British Columbia

B.C. condo association urges more tolerance after ban on outdoor play

A strata on Vancouver Island is receiving a bit of a backlash after passing a bylaw last week banning children from biking, drawing with chalk and playing outside on the street of the quiet cul-de-sac.

Vancouver Island strata banned biking, chalk drawings and other activities in new bylaw

Three-year-old Aubree Germiquet plays with chalk on the side of the road in a Chemainus strata, a practice that was banned in a new bylaw last week. (Crystal Clarke/Submitted)

A strata on Vancouver Island is experiencing a backlash after passing a bylaw last week banning outdoor play — a rule that is not unusual but goes further than most, according to the Condominium Home Owners' Association of B.C.

In B.C., ownership in condominiums, apartments or townhouses sharing common areas is often purchased through an owners' corporation under a strata title. The owners elect a council that sets policy for the strata.

Artisan Gardens, a neighbourhood development in Chemainus, about 80 kilometres north of Victoria, voted 15-4 in favour of adopting a bylaw that prohibits using the roadway "for play, including hockey, baseball, basketball, skateboarding, chalk artistry, bicycling or other sports and recreational activities."

"There are actually quite a number of townhouse and bare land stratas across the province who have bylaws that regulate what happens on their private roads," said Tony Gioventu, the association's executive director and strata property adviser.

Sports like basketball and street hockey are usually prohibited because of the damage they can do to windows, cars and garage doors, he told Gregor Craigie, the host of CBC's On The Island.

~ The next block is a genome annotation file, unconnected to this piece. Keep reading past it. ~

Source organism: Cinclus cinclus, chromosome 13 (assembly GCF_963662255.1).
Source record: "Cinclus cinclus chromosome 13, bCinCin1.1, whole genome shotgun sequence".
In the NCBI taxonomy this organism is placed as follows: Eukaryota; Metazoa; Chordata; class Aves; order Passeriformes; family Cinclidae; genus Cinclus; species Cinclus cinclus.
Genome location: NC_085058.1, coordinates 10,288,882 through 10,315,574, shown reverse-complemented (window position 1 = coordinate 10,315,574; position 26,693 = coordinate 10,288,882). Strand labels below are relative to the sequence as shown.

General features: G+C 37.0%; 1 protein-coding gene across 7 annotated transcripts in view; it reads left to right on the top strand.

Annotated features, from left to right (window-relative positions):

Safety is also an issue because there have been accidents involving children playing on driveways in stratas.

But banning activities like bike riding and chalk drawings is "pretty rare," Gioventu said, especially in stratas like Artisan Gardens that are not senior-specific. 

"Unless you are in a retirement community that has specific age restrictions, you're going to be in a blended community where you need to exercise some tolerance," he said.

There is not much parents of children can do at this point other than seek a compromise with the strata, he said, like choosing a designated area where children can draw and bike ride.

"It's grim to say but when you live in a strata, your home is not your castle," he said. "[Parents] may not have a lot of pushback as the strata corporation validly passed these bylaws."

Lifestyle shift

Christine Schwabe, who has belonged to stratas in the past, pointed to a shift in family housing options as part of the issue.

"Most families in today's economy can only afford to own or rent town homes [or] condos," Schwabe wrote to CBC in response to the story.

"If children are allowed there surely we can afford them the right to play and have some independence.

Gioventu agreed that a "lifestyle change" is underway as more and more families turn to condos and stratas, requiring a "balancing act" between residents.

"It's becoming the new lifestyle for families, so we need to find better solutions," he said. "There isn't always a school playground across the street."

With files from On The Island.

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